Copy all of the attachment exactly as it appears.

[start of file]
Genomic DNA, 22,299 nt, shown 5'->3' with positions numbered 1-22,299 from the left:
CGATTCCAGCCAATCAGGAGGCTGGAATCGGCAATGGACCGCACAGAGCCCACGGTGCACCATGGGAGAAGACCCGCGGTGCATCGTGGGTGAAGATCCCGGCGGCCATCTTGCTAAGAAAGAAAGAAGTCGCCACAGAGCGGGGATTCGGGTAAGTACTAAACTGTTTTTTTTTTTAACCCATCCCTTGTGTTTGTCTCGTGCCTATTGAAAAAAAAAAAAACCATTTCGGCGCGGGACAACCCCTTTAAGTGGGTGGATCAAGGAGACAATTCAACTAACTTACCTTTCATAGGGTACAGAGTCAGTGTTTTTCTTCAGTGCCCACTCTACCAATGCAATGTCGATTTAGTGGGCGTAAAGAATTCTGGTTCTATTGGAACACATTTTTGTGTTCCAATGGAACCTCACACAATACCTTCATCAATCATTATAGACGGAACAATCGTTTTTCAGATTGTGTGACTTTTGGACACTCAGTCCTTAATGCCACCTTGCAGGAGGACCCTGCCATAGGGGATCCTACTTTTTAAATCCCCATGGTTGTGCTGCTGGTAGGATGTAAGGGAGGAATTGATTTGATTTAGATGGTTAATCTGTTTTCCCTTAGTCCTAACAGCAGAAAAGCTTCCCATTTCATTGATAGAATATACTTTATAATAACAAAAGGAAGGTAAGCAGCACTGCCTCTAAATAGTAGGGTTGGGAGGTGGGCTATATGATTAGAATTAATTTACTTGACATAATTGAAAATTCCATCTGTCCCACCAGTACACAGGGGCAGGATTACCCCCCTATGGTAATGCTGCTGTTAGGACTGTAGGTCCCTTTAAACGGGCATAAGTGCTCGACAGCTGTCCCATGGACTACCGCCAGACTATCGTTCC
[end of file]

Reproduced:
Genomic DNA, 22,299 nt, shown 5'->3' with positions numbered 1-22,299 from the left:
CGATTCCAGCCAATCAGGAGGCTGGAATCGGCAATGGACCGCACAGAGCCCACGGTGCACCATGGGAGAAGACCCGCGGTGCATCGTGGGTGAAGATCCCGGCGGCCATCTTGCTAAGAAAGAAAGAAGTCGCCACAGAGCGGGGATTCGGGTAAGTACTAAACTGTTTTTTTTTTTAACCCATCCCTTGTGTTTGTCTCGTGCCTATTGAAAAAAAAAAAAACCATTTCGGCGCGGGACAACCCCTTTAAGTGGGTGGATCAAGGAGACAATTCAACTAACTTACCTTTCATAGGGTACAGAGTCAGTGTTTTTCTTCAGTGCCCACTCTACCAATGCAATGTCGATTTAGTGGGCGTAAAGAATTCTGGTTCTATTGGAACACATTTTTGTGTTCCAATGGAACCTCACACAATACCTTCATCAATCATTATAGACGGAACAATCGTTTTTCAGATTGTGTGACTTTTGGACACTCAGTCCTTAATGCCACCTTGCAGGAGGACCCTGCCATAGGGGATCCTACTTTTTAAATCCCCATGGTTGTGCTGCTGGTAGGATGTAAGGGAGGAATTGATTTGATTTAGATGGTTAATCTGTTTTCCCTTAGTCCTAACAGCAGAAAAGCTTCCCATTTCATTGATAGAATATACTTTATAATAACAAAAGGAAGGTAAGCAGCACTGCCTCTAAATAGTAGGGTTGGGAGGTGGGCTATATGATTAGAATTAATTTACTTGACATAATTGAAAATTCCATCTGTCCCACCAGTACACAGGGGCAGGATTACCCCCCTATGGTAATGCTGCTGTTAGGACTGTAGGTCCCTTTAAACGGGCATAAGTGCTCGACAGCTGTCCCATGGACTACCGCCAGACTATCGTTCC